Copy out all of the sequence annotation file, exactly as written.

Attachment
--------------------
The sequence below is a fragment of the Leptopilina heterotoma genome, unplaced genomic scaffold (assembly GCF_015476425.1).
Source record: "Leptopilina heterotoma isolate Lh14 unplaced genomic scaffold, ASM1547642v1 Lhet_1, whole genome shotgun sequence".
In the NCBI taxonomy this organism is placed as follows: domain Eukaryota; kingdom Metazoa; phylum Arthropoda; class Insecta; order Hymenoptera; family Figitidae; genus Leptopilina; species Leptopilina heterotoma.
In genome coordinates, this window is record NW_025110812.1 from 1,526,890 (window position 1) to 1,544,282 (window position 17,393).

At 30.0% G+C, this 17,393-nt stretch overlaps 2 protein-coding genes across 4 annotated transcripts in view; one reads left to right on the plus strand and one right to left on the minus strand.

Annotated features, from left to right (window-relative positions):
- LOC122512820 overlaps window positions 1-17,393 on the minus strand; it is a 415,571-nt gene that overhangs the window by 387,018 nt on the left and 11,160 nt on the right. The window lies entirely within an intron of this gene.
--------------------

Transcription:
The sequence below is a fragment of the Leptopilina heterotoma genome, unplaced genomic scaffold (assembly GCF_015476425.1).
Source record: "Leptopilina heterotoma isolate Lh14 unplaced genomic scaffold, ASM1547642v1 Lhet_1, whole genome shotgun sequence".
In the NCBI taxonomy this organism is placed as follows: domain Eukaryota; kingdom Metazoa; phylum Arthropoda; class Insecta; order Hymenoptera; family Figitidae; genus Leptopilina; species Leptopilina heterotoma.
In genome coordinates, this window is record NW_025110812.1 from 1,526,890 (window position 1) to 1,544,282 (window position 17,393).

At 30.0% G+C, this 17,393-nt stretch overlaps 2 protein-coding genes across 4 annotated transcripts in view; one reads left to right on the plus strand and one right to left on the minus strand.

Annotated features, from left to right (window-relative positions):
- LOC122512820 overlaps window positions 1-17,393 on the minus strand; it is a 415,571-nt gene that overhangs the window by 387,018 nt on the left and 11,160 nt on the right. The window lies entirely within an intron of this gene.